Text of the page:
Penn State Health Women’s Care Promotes Menopause Myth-Busting
For many women, their understanding of what menopause is and how it will affect them has been distorted by the media’s inaccurate portrayal of this important life stage. Instead of seeing menopause as a natural process, much like puberty, it has become something that many women fear. For that reason, the providers at Penn State Health Women’s Care spend a lot of time educating patients on how to separate fact from fiction.
The discussion usually begins with defining perimenopause. This is the transition period leading up to menopause, which marks the end of a woman’s reproductive years. While the timing of this phase is unpredictable, it generally occurs between the ages of 45 and 55 and lasts for several years. Once a woman has gone 12 consecutive months without menstruating, she has reached menopause.
Common symptoms during the transition include:
- Irregular periods
- Hot flashes and night sweats
- Changing sleep patterns
- Mood swings
- Vaginal dryness
- Urinary incontinence
It is important to understand that while roughly 70% of women will have some of these symptoms, most of the symptoms will not be extreme, according to Dr. Jessika Kissling of Penn State Health Women’s Care.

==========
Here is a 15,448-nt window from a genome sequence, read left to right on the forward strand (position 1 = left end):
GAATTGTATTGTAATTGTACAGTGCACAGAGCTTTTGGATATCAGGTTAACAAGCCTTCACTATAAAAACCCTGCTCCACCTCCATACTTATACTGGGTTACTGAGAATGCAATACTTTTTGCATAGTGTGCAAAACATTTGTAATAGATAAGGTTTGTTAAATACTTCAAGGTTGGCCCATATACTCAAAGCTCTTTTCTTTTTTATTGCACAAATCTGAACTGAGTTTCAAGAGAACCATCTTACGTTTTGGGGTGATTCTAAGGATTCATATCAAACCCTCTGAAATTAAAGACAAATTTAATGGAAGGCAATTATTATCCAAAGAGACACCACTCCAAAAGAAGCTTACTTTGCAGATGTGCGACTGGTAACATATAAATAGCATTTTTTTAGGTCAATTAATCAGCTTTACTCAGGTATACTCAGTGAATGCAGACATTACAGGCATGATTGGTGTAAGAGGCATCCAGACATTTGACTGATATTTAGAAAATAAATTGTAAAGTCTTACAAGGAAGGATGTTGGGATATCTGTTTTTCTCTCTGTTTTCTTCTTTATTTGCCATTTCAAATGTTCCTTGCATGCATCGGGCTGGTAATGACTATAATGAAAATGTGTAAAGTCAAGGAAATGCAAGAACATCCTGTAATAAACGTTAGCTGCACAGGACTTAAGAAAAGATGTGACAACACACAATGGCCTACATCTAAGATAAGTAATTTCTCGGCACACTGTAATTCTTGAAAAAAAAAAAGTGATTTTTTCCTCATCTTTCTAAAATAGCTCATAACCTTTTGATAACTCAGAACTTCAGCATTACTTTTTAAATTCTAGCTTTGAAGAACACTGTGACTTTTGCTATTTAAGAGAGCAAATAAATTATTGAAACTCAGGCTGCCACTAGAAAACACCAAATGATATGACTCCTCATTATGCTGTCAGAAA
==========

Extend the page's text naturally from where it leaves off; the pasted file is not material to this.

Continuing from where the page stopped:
“Many women find relief simply by making lifestyle changes, such as eating a healthy diet, exercising and getting a good night’s sleep,” she says. “In addition, dressing in layers and keeping a fan nearby are helpful.”
When that is not enough, the next step would be to discuss with your physician whether hormone therapy is a good idea.
“Deciding whether to use hormones depends on each patient’s unique medical factors. If hormone therapy is not safe, such as in the case of a woman who has had breast cancer, other medications can help ease menopause symptoms,” Kissling explains. “When these symptoms interfere with day-to-day function, work, sleep or interpersonal relationships, it is important to schedule a visit with your physician to talk about them. If you experience heavy bleeding or spotting after sex, don’t wait for your annual visit. Call your physician to share your concerns.”
Keeping an open line of communication with your physician is not only helpful when you want relief from your symptoms, it can help your physician identify if there is an alternate cause. For instance, while weight gain is sometimes attributed to menopause, it could be the result of decreased muscle mass and slowed metabolism that occur naturally as we age. Different medical conditions can also be the source of mood swings and hot flashes.
The multiple physicians, urogynecologist and multiple midwives on the staff of Penn State Health Women’s Care, offer a full spectrum of obstetrics and gynecologic care —including minimally invasive gynecologic surgery and pelvic floor physical therapy — that supports women of all ages, at every stage of life. Set aside any preconceived notions you have about menopause and call 610-378-2899 to start an open discussion.
Appointments are available at three convenient locations: Penn State Health St. Joseph Medical Office Building, 2494 Bernville Road, Reading; Penn State Health St. Joseph — Exeter Ridge, 3970 Perkiomen Ave. Exeter Township; and Penn State Health St. Joseph Downtown Campus, 145 N. 6th St., Reading. Virtual care is available through the Penn State Health OnDemand app, which is free to download to any device.